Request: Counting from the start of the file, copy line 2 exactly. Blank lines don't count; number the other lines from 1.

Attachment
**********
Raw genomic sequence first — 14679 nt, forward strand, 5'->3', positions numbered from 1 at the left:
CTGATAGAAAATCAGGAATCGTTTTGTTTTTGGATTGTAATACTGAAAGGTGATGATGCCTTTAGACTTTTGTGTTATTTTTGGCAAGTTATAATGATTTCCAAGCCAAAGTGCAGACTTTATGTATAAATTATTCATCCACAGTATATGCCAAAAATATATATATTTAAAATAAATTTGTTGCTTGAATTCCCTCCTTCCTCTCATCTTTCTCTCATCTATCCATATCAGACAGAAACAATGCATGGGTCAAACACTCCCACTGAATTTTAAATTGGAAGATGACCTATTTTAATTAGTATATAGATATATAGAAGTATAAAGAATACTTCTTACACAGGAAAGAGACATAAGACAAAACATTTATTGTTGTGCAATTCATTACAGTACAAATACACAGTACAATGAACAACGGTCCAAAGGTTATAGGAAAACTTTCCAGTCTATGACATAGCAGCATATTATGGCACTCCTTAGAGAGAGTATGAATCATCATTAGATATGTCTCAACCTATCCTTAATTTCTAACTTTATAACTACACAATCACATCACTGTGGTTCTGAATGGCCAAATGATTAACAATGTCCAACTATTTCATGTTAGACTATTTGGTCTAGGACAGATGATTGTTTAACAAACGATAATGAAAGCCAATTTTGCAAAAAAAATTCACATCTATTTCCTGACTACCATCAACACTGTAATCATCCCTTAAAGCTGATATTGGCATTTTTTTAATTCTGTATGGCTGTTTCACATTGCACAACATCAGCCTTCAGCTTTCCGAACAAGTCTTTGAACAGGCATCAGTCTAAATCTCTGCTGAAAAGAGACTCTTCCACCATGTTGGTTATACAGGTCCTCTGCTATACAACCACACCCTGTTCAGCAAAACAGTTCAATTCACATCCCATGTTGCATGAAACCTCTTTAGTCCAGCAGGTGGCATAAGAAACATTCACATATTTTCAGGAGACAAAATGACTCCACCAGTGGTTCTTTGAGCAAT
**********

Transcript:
CTGATAGAAAATCAGGAATCGTTTTGTTTTTGGATTGTAATACTGAAAGGTGATGATGCCTTTAGACTTTTGTGTTATTTTTGGCAAGTTATAATGATTTCCAAGCCAAAGTGCAGACTTTATGTATAAATTATTCATCCACAGTATATGCCAAAAATATATATATTTAAAATAAATTTGTTGCTTGAATTCCCTCCTTCCTCTCATCTTTCTCTCATCTATCCATATCAGACAGAAACAATGCATGGGTCAAACACTCCCACTGAATTTTAAATTGGAAGATGACCTATTTTAATTAGTATATAGATATATAGAAGTATAAAGAATACTTCTTACACAGGAAAGAGACATAAGACAAAACATTTATTGTTGTGCAATTCATTACAGTACAAATACACAGTACAATGAACAACGGTCCAAAGGTTATAGGAAAACTTTCCAGTCTATGACATAGCAGCATATTATGGCACTCCTTAGAGAGAGTATGAATCATCATTAGATATGTCTCAACCTATCCTTAATTTCTAACTTTATAACTACACAATCACATCACTGTGGTTCTGAATGGCCAAATGATTAACAATGTCCAACTATTTCATGTTAGACTATTTGGTCTAGGACAGATGATTGTTTAACAAACGATAATGAAAGCCAATTTTGCAAAAAAAATTCACATCTATTTCCTGACTACCATCAACACTGTAATCATCCCTTAAAGCTGATATTGGCATTTTTTTAATTCTGTATGGCTGTTTCACATTGCACAACATCAGCCTTCAGCTTTCCGAACAAGTCTTTGAACAGGCATCAGTCTAAATCTCTGCTGAAAAGAGACTCTTCCACCATGTTGGTTATACAGGTCCTCTGCTATACAACCACACCCTGTTCAGCAAAACAGTTCAATTCACATCCCATGTTGCATGAAACCTCTTTAGTCCAGCAGGTGGCATAAGAAACATTCACATATTTTCAGGAGACAAAATGACTCCACCAGTGGTTCTTTGAGCAAT